Vitamin E Sources Benefits & Risks

June 1, 2019

Vitamin E is an important nutrient for health and is found in a variety of foods and supplements. The best way to consume this vitamin is through a healthy diet. Deficiency is rare and overdose through the use of supplements is a problem. People who suffer from certain health conditions or take certain medications should be cautious about using supplements.

Sources of vitamin E
Vitamin E is a family of fat-soluble compounds.” It occurs naturally in eight different forms, including four tocopherols (alpha, beta, gamma, and delta) and four tocotrienols. Alpha tocopherol is the most common and potent form of the vitamin,” says Elizabeth Sommer, a registered dietitian and author of “The Essential Guide to Vitamins and Minerals” (HarperTorch, 1993).

Good dietary sources of vitamin E include nuts, such as almonds, peanuts, and hazelnuts, and vegetable oils, such as sunflower, wheat germ, safflower, corn, and soybean oil, according to the U.S. National Library of Medicine (NLM). Sunflower seeds and green leafy vegetables, such as spinach and broccoli, also contain vitamin E.

How much vitamin E do you need?
According to the National Institutes of Health (NIH), the Recommended Dietary Allowance (RDA) for vitamin E for people over 14 years of age is 15 mg (or 22.4 International Units, or IU). Women who are breastfeeding may need a little more vitamin E, so the RDA for breastfeeding women is 19 mg (28.4 IU). Doses below 1,000 mg (1,500 IU) appear to be safe for most adults.

For infants up to 6 months of age, the RDA is 4 mg (6 IU), and 5 mg (7.5 IU) for ages 6 months to 1 year. According to the National Institutes of Health, the RDA for vitamin E is 6 milligrams (9 IU), 7 milligrams (10.4 IU), and 11 milligrams (16.4 IU) for ages 1 to 3, 4 to 8, and 9 to 13 years, respectively.

Most people are able to get enough vitamin E from a healthy diet and do not need supplements. Always consult your doctor before taking any supplements, especially if you are taking medications. According to, there are over 250 drugs known to interact with vitamin E.

Vitamin E Deficiency.
According to the National Institutes of Health (NIH), vitamin E deficiency is rare, although some people are more prone to vitamin E deficiency than others; infants and young children, people with poor fat absorption and abetalipoproteinemia (a condition that prevents the body from fully absorbing certain dietary fats) are more likely to be deficient in vitamin E. Anemia, musculoskeletal disorders, ataxia, peripheral neuropathy. Retinopathy, retinopathy, immune response disorders and nerve damage are all possible signs of vitamin E deficiency.

Adding a source of vitamin E to your diet can provide many benefits.

As a fat-soluble nutrient, vitamin E functions primarily as an antioxidant, which means it helps protect cells from damage caused by unstable molecules called free radicals.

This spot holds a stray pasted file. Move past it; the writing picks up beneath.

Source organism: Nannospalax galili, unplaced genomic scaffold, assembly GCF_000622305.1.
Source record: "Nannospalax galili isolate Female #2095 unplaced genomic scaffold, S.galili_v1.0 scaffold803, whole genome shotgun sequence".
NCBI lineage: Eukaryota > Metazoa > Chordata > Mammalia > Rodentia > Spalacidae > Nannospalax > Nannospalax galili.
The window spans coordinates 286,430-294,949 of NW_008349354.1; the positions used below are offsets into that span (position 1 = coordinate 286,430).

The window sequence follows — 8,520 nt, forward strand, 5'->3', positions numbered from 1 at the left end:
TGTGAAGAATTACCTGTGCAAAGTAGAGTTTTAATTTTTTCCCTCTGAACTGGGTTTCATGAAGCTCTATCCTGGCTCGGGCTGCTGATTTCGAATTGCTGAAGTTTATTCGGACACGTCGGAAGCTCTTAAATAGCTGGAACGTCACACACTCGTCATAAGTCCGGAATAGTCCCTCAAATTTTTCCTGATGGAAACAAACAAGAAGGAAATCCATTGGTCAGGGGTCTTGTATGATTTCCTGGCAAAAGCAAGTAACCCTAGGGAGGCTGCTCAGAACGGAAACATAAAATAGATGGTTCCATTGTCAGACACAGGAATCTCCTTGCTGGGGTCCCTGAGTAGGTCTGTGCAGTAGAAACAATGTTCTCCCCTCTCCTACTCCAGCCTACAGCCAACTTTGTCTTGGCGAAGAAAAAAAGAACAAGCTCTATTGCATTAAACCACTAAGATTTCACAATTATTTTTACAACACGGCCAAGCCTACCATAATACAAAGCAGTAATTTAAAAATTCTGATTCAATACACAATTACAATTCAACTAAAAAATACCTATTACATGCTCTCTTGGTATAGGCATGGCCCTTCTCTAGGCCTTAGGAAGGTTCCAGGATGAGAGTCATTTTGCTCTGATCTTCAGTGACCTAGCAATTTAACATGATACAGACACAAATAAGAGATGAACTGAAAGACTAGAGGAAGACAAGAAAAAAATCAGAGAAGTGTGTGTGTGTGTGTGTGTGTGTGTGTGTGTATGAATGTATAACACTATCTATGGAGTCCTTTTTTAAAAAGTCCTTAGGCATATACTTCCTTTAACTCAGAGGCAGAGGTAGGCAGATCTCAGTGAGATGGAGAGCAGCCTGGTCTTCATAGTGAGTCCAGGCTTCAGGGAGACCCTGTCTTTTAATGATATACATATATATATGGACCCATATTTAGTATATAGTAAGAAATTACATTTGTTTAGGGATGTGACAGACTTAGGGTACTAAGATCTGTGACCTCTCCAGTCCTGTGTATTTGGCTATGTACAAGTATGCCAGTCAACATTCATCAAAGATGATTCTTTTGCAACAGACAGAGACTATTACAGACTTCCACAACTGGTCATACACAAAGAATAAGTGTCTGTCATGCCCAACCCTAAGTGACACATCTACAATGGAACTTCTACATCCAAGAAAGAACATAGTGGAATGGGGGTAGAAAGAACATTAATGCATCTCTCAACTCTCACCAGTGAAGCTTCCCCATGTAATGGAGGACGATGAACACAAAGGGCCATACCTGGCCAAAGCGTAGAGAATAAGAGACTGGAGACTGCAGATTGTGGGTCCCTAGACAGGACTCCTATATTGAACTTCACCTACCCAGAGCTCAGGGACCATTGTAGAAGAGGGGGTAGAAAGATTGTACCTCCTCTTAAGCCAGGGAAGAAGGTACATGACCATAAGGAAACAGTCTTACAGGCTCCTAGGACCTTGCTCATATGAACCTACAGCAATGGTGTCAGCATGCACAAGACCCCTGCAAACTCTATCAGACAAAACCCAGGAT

“It protects cells from damage, and it may help reduce the risk [of heart disease to cancer] of all kinds of health problems, possibly even dementia,” Somer told Live Science.

In addition to providing cell protection, vitamin E is vital for a properly functioning immune system. As a powerful antioxidant, it helps cells fight off infections.

This vitamin also helps protect vision. A 2015 study by the Department of Epidemiology and Health Statistics at Qingdao University School of Medicine found that vitamin E intake and high serum-tocopherol levels were associated with a reduced risk of age-related cataracts.

Vitamin E plays an important role in the production of hormones known as prostaglandins, which are responsible for regulating a variety of bodily processes, such as blood pressure and muscle contraction. In addition, a study published by the U.S. National Library of Medicine in 2015 found that vitamin E helps with muscle repair after exercise, Sommer said.

People with Crohn’s disease, cystic fibrosis or an inability to produce bile from the liver into the digestive tract may need to take a water-soluble, supplemental form of vitamin E to avoid digestive problems, according to the National Institutes of Health.

Some people may be sensitive to vitamin E supplements, according to the Mayo Clinic. Consumption of vitamin E supplements can cause diarrhea, nausea, stomach cramps, weakness, fatigue, headaches, and rashes.

According to Georgia Highlands College, as a fat-soluble vitamin, vitamin E is stored in the body and excess vitamins are not flushed out through the urinary tract, unlike water-soluble vitamins. This property means that vitamin E builds up to toxic levels over time, so it is possible to overdose on this vitamin.

According to the Mayo Clinic, too much vitamin E supplementation can lead to excessive bleeding and many other symptoms, including fatigue, nausea, blurred vision and gonadal dysfunction. Sommer advises that this vitamin is also a mild blood thinner, so taking high doses of vitamin E before surgery is discouraged.